John Culkin, Director of Information Management at Crown Records Management answers questions on how to survive in a sea of information in the banking and finance industry
Can you provide some background to the problems being faced in the industry thanks to the modern proliferation of data?
“It’s a problem for everyone in every industry. Right now the digital universe, and this is a according to research by IT giant EMC, is doubling in size every two years. By 2020 the data created and copied annually is predicted to reach 44 trillion gigabytes.
“To put those figures in perspective, it amounts to more than five terabytes of data stored locally or in the cloud for every single man, woman and child on the planet. Enough for 88,400 hours of music for each person, 1.6 million photographs or 1,300 movies.
“Those figures are particularly relevant in the banking and financial world which generates so much data – more every year. So the problem of course is working out who should be responsible for it all.”
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So what is required to get on top of it all?
“Our opinion is that it demands new ways of working and governance.There is now so much data that while it is undoubtedly on the agenda in boardrooms (with huge fines for data breaches focusing everyone’s attention), it actually has an impact on every aspect of the business.”
Who is likely to be in charge of data at the moment?
“It varies from company to company. It could be the CEO, CIO, the IT Manager – or there may be nobody at all designated to take control. But really that cannot continue.”
Surely the CEO is where the buck stops? They have to be ultimately responsible for the data in their business?
“There are still a lot of businesses that think that way. The answer sounds sensible. But it is practical? With so much data at every level of the business is it feasible, or even wise, for a CEO to be responsible for all of it? The reality is that the proliferation of data in the modern data world has rendered this solution inadequate.
“In fact youou’ll often hear people say that ‘everyone’ in a business should now be responsible – perhaps that is a more modern answer. But I’m not sure even that works any more. If everybody is responsible for data, you have to ask does anyone actually ‘take responsibility’?It’s a big risk because these days data breaches result in huge fines; so failing to assign ownership is dangerous.”
What is the most up to date advice for data governance?
“The rise of new ‘information or data architects’ is interesting. It shows that businesses are starting to think about their data governance structure and take it more seriously.The most up to date advice is to assign ownership of data to individual senior managers in every department that handles records and information. Have a structure in place in which they report to the board and in which the legal department also takes an interest and provides advice. Building a strategy and structure for data governance in which responsibilities are clear is vital. There may be too much data in your business for one person to handle every type of information.”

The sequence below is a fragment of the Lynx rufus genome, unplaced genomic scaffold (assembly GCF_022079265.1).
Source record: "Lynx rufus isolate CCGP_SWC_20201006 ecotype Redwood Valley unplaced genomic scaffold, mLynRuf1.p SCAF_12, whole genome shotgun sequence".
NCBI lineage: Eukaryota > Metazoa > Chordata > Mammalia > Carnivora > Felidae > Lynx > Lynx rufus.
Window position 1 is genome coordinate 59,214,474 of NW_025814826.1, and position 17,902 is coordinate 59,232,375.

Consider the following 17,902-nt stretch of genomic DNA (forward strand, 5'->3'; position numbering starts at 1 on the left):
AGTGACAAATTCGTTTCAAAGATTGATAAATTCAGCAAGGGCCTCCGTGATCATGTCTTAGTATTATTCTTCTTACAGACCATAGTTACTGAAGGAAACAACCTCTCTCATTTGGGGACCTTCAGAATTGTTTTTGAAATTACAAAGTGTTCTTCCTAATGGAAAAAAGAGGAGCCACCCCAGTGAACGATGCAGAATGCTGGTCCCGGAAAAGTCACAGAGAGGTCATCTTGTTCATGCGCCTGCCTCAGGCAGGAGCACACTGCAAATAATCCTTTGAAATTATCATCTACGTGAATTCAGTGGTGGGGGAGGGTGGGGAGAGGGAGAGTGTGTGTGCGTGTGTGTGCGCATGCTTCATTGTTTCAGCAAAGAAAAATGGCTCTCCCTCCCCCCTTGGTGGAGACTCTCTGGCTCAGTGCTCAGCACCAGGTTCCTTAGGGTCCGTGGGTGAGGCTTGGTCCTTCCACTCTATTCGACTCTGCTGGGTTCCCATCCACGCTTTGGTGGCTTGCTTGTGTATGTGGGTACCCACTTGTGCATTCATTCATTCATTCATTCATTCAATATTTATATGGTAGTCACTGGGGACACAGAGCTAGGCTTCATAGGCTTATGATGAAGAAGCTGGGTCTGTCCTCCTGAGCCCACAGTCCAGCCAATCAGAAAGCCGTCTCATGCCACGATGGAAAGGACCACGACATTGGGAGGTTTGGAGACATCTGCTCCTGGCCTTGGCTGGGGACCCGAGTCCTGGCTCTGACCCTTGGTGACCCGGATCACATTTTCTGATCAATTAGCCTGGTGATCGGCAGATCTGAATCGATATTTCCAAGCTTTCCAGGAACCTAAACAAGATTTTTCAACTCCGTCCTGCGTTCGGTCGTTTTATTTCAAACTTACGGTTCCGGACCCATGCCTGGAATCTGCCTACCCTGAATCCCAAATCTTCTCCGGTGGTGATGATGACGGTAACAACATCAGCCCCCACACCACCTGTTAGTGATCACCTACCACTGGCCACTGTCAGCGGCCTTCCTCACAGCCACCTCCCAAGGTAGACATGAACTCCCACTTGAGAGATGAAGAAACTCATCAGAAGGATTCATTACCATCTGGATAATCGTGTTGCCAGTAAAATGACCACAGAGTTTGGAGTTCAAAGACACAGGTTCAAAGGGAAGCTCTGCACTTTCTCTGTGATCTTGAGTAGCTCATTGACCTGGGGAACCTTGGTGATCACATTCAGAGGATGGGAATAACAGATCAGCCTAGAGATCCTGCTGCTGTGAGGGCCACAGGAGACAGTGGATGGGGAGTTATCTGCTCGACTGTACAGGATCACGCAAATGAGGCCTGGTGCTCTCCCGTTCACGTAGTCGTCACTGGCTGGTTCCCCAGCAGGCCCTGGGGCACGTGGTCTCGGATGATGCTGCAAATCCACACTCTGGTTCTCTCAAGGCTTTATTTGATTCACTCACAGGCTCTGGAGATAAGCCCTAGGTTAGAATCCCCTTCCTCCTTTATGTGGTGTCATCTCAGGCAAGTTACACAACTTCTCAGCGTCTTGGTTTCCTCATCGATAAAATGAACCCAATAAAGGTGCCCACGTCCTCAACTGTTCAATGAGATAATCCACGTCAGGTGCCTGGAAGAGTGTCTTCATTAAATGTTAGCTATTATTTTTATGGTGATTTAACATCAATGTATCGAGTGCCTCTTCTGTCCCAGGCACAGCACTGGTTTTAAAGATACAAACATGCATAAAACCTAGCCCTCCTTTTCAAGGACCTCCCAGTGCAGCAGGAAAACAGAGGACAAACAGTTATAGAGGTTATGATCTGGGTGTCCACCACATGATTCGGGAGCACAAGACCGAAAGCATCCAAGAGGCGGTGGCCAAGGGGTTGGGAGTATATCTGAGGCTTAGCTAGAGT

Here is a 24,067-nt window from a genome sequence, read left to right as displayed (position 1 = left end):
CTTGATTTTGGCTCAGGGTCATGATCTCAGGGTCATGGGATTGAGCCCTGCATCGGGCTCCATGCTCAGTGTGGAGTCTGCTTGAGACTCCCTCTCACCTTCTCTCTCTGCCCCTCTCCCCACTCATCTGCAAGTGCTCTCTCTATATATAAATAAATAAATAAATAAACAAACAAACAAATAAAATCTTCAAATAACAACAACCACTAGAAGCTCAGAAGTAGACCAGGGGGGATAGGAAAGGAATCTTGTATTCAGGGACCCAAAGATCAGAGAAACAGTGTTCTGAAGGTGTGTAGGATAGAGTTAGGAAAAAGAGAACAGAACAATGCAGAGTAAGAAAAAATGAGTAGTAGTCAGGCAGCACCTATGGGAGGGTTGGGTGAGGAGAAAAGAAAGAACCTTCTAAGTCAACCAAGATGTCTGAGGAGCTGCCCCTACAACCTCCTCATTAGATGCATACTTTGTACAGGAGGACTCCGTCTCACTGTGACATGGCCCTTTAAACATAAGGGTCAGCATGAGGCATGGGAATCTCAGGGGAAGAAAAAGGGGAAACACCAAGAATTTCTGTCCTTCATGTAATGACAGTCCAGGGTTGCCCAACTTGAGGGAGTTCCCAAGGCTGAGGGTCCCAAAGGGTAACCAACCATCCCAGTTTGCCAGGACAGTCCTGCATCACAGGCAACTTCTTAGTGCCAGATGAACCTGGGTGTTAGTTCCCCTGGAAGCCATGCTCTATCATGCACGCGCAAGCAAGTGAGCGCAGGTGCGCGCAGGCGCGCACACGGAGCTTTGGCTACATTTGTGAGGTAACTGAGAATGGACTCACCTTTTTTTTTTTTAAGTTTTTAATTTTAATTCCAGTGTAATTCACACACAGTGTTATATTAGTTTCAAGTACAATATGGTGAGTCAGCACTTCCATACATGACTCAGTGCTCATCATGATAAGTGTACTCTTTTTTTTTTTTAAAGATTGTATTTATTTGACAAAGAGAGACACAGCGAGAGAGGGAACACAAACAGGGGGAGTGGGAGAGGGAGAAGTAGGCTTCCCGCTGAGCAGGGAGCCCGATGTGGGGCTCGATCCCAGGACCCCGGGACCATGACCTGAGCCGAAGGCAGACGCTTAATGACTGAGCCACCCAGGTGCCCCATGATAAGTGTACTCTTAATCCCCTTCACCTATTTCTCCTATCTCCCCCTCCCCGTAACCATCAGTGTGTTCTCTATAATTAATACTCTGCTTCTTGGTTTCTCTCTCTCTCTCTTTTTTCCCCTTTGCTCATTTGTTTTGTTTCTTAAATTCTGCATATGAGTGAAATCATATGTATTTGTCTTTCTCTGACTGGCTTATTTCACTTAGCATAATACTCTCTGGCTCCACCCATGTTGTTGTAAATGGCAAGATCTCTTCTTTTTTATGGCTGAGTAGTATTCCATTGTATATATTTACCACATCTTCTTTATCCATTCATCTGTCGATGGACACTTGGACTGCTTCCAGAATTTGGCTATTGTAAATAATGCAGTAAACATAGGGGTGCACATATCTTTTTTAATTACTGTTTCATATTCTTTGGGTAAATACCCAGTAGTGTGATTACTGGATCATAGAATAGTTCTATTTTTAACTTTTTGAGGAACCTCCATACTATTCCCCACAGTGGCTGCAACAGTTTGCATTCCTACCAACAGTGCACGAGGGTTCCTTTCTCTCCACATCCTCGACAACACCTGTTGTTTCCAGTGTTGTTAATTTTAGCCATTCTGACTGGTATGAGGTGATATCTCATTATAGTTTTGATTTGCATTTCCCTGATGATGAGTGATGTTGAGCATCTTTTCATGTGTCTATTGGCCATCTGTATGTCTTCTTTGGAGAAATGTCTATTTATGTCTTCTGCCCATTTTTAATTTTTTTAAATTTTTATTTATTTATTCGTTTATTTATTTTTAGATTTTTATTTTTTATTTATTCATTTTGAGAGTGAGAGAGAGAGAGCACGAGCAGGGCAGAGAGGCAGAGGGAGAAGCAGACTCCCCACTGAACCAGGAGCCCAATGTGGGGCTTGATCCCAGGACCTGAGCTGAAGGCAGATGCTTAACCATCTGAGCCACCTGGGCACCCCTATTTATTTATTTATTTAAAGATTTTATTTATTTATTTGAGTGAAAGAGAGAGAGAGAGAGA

If you are working with or running a business that is awash in data and information, where would you even start?
“The first step to designing a new data governance structure – or to improving current procedures – is to undertake an audit of all information in the business. How much should be kept? How much is just “data noise” in an overflowing database that slows down reports? Understanding your assets is the first step to planning how to both mine and protect them.
“It’s really important to have a clear policy in place to help staff identify what is a record in the first place. This one decision, often made at the coal face and out of the sight of the CEO, sets the tone for everything that follows. Classifying every bit of information as a record would be expensive and unnecessary.”
What about dealing with data breaches? They seem to be in the news on a weekly basis..
“The new EU General Data Protection Regulation is going to bring this issue into focus because it will bring in huge fines – up to five per cent of global turnover – for data breaches. It is estimated 80 per cent of data breaches stem from human error, so training staff at every level in how to avoid data breaches – and understanding the threats – leads to good data governance.
“Training is vital for everyone and not only for senior management. It could be somebody very junior who touches information first. Have clear procedures in place for structured records (those stored in a database) and unstructured (information stored locally).
“It is also vital to keep data policies up to date. Some company’s data polices are so old they were written when there was no social media and when legislation was very different. Somebody in the business needs to take responsibility for keeping pace with it mall. Staying ahead of the game protects companies from breaches and turns records into assets.”
So can you sum up what needs to happen in 2015 as the data explosion continues?
“There is no doubt in my mind that data is outgrowing current information governance structures. It will not be a one-person job in future. Even for the most talented CEO or CIO. Putting in place a modern data structure – and assigning ownership for each type of data – is the way forward.”